I said I would write up the process of creating the header for the hub so that you might be able to do something similar in your own blogs if you so wished. Here goes.
Once we had the photos taken on the iPad I wanted them available to me on my laptop for editing. I did this by enabling automatic uploads from an iPad App called Dropbox. Everytime I take a photo or video on the iPad it’s automatically uploaded to my Dropbox account. Dropbox also allows me to have special folders on each computer I use and synchronizes each folder every time a new file is uploaded.
[the dropbox icon which sits in my systems tray at the bottom right of my screen]
Once a file is in a Dropbox folder I can also access it by signing in to the Dropbox website. So, not only is this a great way of getting photos off the iPad and onto my laptop without hooking them together with a cable, it’s also a great way of automatically backing up my files. Every time I work on a piece of writing that I’ve taken from my Dropbox folder (no matter which computer I’m using) I know I am working on the latest version.
Next stage was to edit each photo. I used http://ipiccy.com/ a great online photo editor that doesn’t even ask you to register before you can use it. Simply go to the site, upload a photo from a folder on your computer and start editing. My edits were simple: I cropped most of the photos to improve the composition and added a text box with a # phrase.
The idea of a collage had been discussed in class so a quick Google search for ‘#wordpress headers photo collage’ led me to a YouTube video that explained how to use Picassa 3 to do it:
I decided to use the suggestion because I know how time-consuming it can be to try and compose photos using complicated photo-editing software. Even a relatively simple, free and very good photo editing platform like pixlr takes time to use well. So I decide to try Picassa. It’s a quick, free to download and easy to set up. Once I’d installed it I imported the pictures we’d taken and which I’d edited.
Picassa shares many functions with Flickr – you can use it to share and organise photos over the web. However, it also has more sophisticated editing functions including the possibility of creating collages. Here’s a short screencast showing how I used a folder of photos (these were some landscape photos I did in Cheshire a couple of years ago) to create a collage in Picassa. It’s 4-click simple.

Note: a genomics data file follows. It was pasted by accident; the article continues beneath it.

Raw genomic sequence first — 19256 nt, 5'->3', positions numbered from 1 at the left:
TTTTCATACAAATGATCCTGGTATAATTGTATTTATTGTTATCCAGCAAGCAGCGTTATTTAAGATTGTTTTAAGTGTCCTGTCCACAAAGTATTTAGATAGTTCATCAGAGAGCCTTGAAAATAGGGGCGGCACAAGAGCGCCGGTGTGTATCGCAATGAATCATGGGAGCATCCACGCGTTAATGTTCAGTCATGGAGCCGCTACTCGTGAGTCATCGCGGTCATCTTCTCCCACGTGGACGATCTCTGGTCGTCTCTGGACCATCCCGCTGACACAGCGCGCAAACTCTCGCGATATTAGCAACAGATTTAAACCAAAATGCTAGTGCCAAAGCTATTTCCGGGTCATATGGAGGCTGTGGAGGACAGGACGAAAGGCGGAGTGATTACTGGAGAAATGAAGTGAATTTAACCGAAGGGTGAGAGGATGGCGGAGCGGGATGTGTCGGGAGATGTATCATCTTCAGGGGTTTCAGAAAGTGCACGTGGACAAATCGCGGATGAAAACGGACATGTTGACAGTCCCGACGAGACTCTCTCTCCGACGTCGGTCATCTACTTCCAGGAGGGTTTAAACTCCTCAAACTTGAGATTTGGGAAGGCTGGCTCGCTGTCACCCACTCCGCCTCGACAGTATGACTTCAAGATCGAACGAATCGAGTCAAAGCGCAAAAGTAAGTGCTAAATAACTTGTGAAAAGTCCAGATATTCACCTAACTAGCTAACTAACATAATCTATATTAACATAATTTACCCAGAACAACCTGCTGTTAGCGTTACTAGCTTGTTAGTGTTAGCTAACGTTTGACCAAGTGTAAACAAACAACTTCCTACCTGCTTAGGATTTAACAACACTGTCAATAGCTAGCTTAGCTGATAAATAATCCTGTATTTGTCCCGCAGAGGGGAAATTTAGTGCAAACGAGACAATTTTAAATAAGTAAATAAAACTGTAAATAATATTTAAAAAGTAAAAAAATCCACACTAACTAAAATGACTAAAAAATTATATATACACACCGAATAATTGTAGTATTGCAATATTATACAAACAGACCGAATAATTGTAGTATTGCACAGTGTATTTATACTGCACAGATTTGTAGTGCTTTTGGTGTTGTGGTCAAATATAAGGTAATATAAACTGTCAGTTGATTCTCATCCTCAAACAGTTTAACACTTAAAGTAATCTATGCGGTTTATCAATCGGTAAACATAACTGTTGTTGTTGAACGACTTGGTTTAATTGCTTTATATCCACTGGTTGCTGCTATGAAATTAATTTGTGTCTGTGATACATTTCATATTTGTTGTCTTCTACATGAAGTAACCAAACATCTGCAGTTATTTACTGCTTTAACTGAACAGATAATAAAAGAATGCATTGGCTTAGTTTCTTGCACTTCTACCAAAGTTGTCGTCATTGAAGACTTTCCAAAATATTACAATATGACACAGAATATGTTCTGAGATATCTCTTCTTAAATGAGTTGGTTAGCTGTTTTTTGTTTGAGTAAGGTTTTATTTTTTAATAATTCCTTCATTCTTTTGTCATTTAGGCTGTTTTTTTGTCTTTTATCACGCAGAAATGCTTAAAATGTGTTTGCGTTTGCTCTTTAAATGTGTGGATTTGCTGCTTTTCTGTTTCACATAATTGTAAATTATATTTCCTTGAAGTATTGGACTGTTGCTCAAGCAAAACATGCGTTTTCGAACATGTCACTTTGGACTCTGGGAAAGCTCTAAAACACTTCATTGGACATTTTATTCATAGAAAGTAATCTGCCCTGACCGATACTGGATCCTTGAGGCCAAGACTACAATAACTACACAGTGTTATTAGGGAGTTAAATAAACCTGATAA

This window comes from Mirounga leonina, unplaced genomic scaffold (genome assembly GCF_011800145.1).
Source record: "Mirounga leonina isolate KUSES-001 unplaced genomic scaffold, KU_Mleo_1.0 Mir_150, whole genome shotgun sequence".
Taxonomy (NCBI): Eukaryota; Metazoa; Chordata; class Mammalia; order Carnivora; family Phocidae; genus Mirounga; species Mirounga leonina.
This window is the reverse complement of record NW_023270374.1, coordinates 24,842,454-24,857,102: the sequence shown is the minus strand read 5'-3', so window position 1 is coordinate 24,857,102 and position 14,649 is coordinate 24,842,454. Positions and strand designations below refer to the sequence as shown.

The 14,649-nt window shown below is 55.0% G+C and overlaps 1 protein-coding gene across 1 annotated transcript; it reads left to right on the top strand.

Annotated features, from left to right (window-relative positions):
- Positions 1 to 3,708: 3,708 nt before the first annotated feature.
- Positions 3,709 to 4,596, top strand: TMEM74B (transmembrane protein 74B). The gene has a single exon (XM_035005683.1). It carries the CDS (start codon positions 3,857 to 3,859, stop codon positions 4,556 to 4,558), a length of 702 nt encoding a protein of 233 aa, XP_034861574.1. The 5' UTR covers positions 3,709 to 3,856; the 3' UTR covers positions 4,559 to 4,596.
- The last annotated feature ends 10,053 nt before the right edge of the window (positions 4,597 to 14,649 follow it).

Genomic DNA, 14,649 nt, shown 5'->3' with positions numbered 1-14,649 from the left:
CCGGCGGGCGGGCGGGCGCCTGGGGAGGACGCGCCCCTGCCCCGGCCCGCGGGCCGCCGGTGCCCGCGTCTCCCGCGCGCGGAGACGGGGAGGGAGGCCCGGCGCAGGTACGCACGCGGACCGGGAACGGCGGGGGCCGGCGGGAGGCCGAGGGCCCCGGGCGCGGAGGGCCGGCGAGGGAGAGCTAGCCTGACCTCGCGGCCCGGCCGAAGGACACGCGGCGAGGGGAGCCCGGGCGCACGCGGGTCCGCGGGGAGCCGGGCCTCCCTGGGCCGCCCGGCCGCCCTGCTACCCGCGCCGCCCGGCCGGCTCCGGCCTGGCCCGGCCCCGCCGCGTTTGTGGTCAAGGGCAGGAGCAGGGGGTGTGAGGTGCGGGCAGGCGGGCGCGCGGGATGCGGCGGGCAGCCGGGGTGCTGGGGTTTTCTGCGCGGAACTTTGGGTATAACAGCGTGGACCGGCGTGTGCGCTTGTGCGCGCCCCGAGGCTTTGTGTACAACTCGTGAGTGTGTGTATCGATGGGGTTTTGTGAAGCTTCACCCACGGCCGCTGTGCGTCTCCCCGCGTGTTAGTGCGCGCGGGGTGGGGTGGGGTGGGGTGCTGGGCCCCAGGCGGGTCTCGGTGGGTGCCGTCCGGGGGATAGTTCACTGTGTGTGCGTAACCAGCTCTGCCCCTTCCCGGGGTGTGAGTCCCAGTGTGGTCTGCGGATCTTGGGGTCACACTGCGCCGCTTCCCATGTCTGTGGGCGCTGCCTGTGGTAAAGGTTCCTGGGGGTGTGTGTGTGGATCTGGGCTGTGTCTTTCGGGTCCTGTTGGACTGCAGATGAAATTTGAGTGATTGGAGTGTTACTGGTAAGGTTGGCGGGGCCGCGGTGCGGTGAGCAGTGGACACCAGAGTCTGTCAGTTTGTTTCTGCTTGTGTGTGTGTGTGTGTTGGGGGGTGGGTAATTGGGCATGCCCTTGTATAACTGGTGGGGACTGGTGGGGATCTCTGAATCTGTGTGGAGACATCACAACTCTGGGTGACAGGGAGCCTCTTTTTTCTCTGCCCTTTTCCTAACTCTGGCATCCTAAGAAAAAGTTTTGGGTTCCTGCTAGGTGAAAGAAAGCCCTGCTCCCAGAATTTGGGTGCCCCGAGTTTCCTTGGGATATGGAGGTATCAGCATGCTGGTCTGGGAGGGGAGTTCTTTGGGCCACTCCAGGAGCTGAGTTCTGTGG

[The screencast was created with Screencastify, an add-on to the Chrome browser]
Once I had created the collage for the header in Picasso I exported it onto the desktop. Now I needed to get it into WordPress as a header.
Normally this process is very easy because WordPress themes generally have the option to change the header image in the dashboard under Appearance:
If you’re using WordPress.com for your blogs this is what you’ll see together with the option of choosing a new image from your computer which you will be able to crop to the correct size in the dashboard itself.
Unfortunately, the theme which we use in Communication Activism, Fashionista doesn’t enable the easy inclusion of a header image without hard coding, and I didn’t want to get into that with all the problems it can cause with the site being viewed on different screen sizes. So instead I used WYSIWYG Widgets a plugin that allows you to create widgets with images just as you would create posts or pages. The widget I created included the image I’d made with Picassa re-sized to 980 x 141 pixels – the size of the header container in the theme. Once placed in the header, the widget showed the image I wanted and I was done.
I’m not great at graphics. I’m pretty hopeless at colours, but I think the header, as it stands, does represent a little of what we’re about on the course.